The measurements of the Hall coefficient Rh and the Seebeck coefficient (thermopower) S are known to give the sign of the carrier charge q. Sodium (Na) forms a body-centered cubic (BCC) lattice, where both Rh and S are negative, indicating that the carrier is the "electron." Silver (Ag) forms a face-centered cubic (FCC) lattice, where the Hall coefficient Rh is negative but the Seebeck coefficient S is positive. This complication arises from the Fermi surface of the metal. The "electrons" and the "holes" play important roles in conducting matter physics. The "electron" ("hole"), which by definition circulates counterclockwise (clockwise) around the magnetic field (flux) vector B cannot be discussed based on the prevailing equation of motion in the electron dynamics: hdk/dt = q(E + v x B), where k = A;-vector, E = electric field, and v = velocity. The energy-momentum relation is not incorporated in this equation.
In this book we shall derive Newtonian equations of motion with a symmetric mass tensor. We diagonalize this tensor by introducing the principal masses and the principal axes of the inverse-mass tensor associated with the Fermi surface. Using these equations, we demonstrate that the "electrons" ("holes") are generated, depending on the curvature sign of the Fermi surface. The complicated Fermi surface of Ag can generate "electrons" and "holes," and it is responsible for the observed negative Hall coefficient Rh and positive Seebeck coefficient S. When the Fermi surface is nonspherical, the conduction electron moves anisotropically with different effective masses (m1 , m2 , m3). The magnetic oscillations in the susceptibility χ an d the magnetoresistance arise from the oscillatory density of states assocated with the Landau states upon the application of a magnetic field. The most direct probe of the Fermi surface can be made by observing the cyclotron resonance. A magnetic field is applied to a pure sample at liquid helium temperatures. The sign of the charge carrier can be determined by using the circularly polarized lasers. The data are analyzed in terms of Shockley's formula or its simplified version. Most often, the intrinsic effective masses for a semiconductor or metal can be determined directly after simple analyses.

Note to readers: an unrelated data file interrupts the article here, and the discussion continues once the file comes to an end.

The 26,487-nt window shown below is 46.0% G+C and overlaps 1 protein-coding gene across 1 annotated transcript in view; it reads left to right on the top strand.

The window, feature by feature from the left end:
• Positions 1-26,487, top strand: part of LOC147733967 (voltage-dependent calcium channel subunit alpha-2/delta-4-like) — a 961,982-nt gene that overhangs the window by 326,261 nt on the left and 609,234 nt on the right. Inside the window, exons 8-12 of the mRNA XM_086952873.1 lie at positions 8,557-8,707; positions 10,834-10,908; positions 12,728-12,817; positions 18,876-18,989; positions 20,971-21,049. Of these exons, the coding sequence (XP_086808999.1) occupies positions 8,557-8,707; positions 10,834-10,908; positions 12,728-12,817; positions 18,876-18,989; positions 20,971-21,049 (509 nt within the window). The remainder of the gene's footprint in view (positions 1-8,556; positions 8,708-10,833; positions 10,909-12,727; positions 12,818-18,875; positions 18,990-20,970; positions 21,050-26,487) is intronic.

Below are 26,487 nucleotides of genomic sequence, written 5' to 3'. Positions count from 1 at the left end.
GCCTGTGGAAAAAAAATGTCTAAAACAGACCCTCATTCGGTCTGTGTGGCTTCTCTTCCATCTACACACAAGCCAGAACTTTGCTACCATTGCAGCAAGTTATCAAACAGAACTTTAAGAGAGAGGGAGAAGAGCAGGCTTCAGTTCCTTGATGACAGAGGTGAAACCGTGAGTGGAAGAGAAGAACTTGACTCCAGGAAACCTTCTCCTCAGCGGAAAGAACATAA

In the present volume, we mainly deal with the behaviors of the fermionic conduction electrons. In the companion volume, called book2 in the text, superconductivity and quantum Hall effect are treated. The charge carriers in the supercurrent are the Cooper pairs, each composed of a pair of electrons bound by the phonon exchange attraction. The statistics of a composite particle with respect to the center-of-mass motion follows Ehrenfest-Oppenheimer-Bethe's rule: a composite moves as a fermion (boson) if it contains an odd (even) number of elementary fermions. Accordingly the Cooper pair moves as a boson since the pair contains two electrons. The different statistics generate very different behavior. The quantum Hall effect arises from the supercurrent generated in a two-dimensional system subject to a magnetic field.
The text is composed of three parts: preliminaries, Bloch electron dynamics, and applications (fermionic systems). Part I, Chapters 1 through 6, starts with an introduction and then deals with the phonons (quanta of lattice vibrations), the free-electron model, the kinetic theory of electron transport, the magnetic susceptibility, and the Boltzmann equation method. These materials are normally covered in introductory solid-state physics courses; however, they are prerequisite to the theoretical developments in Part II, Chapters 7 through 10. The Bloch theorem, the self-consistent mean field theory, the Fermi surface, the Bloch electron (wave packet) dynamics with Newtonian equations of motion are discussed in Part II. In Part III, Chapters 11 through 15, a selection of applications for fermionic systems (mostly electrons) are discussed: the de Haas-van Alphen oscillations in susceptibility, the Shubnikov-de Haas oscillations in magnetoresistance, the angledependent cyclotron resonance, the Seebeck coefficient arising from the thermal diffusion, and the infrared-laser Faraday rotation.
The present book is written for first-year graduate students in physics, chemistry, electrical engineering, and material sciences. Dynamics, quantum mechanics, thermodynamics, statistical mechanics, electromagnetism, and solid-state physics at the undergraduate level are prerequisite. The authors believe that the students should learn physics, starting from the bottom up and following all theoretical developments with step-by-step calculations. We have included many problems, most of them elementary excercises in the text. The students learn key concepts more firmly by working out these problems.
The prevalent equations of motion for the electron in a crystal is challenged in this book, but all arguments leading to the new equations of motion are based on the principles of quantum statistical mechanics (Heisenberg uncertainty and Pauli exclusion principles). Condensed matter physicists, chemists, and material scientists, theoretical and experimental, are invited to examine this text.
The authors thank the following indivisuals for valuable criticisms, discussions, and readings: Professor M. de Llano, Universidad Nacional Autönoma de Mexico; Professor T. Obata, Gunma National College of Technology, Professor Robert Kohler, Buffalo State University; and Dr. Hung-Chuk Ho, Notre Dame University. They also thank Sachiko, Michio, Isao, Yoshiko, Eriko, George Redden, Karen Roth, and Kurt Borchardt for their encouragement and reading of the drafts.
Shigeji Fujita, Buffalo, New York, USA
Kei Ito, Tokyo, Japan